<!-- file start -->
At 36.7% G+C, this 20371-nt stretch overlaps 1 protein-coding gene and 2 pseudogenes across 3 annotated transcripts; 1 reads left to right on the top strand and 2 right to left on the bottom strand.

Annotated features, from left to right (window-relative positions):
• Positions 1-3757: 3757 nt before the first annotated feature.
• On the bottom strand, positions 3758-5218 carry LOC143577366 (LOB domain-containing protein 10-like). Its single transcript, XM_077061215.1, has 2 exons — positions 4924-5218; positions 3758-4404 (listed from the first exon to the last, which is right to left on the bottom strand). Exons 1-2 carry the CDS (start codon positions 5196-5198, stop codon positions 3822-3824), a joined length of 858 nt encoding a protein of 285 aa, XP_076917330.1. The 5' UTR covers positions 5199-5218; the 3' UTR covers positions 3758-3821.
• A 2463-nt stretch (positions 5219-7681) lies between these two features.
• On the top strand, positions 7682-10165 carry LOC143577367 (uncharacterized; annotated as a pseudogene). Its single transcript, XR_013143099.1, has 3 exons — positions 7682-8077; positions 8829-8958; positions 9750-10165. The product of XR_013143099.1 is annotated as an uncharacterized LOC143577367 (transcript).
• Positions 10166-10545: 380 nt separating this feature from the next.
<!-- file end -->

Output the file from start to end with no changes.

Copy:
At 36.7% G+C, this 20371-nt stretch overlaps 1 protein-coding gene and 2 pseudogenes across 3 annotated transcripts; 1 reads left to right on the top strand and 2 right to left on the bottom strand.

Annotated features, from left to right (window-relative positions):
• Positions 1-3757: 3757 nt before the first annotated feature.
• On the bottom strand, positions 3758-5218 carry LOC143577366 (LOB domain-containing protein 10-like). Its single transcript, XM_077061215.1, has 2 exons — positions 4924-5218; positions 3758-4404 (listed from the first exon to the last, which is right to left on the bottom strand). Exons 1-2 carry the CDS (start codon positions 5196-5198, stop codon positions 3822-3824), a joined length of 858 nt encoding a protein of 285 aa, XP_076917330.1. The 5' UTR covers positions 5199-5218; the 3' UTR covers positions 3758-3821.
• A 2463-nt stretch (positions 5219-7681) lies between these two features.
• On the top strand, positions 7682-10165 carry LOC143577367 (uncharacterized; annotated as a pseudogene). Its single transcript, XR_013143099.1, has 3 exons — positions 7682-8077; positions 8829-8958; positions 9750-10165. The product of XR_013143099.1 is annotated as an uncharacterized LOC143577367 (transcript).
• Positions 10166-10545: 380 nt separating this feature from the next.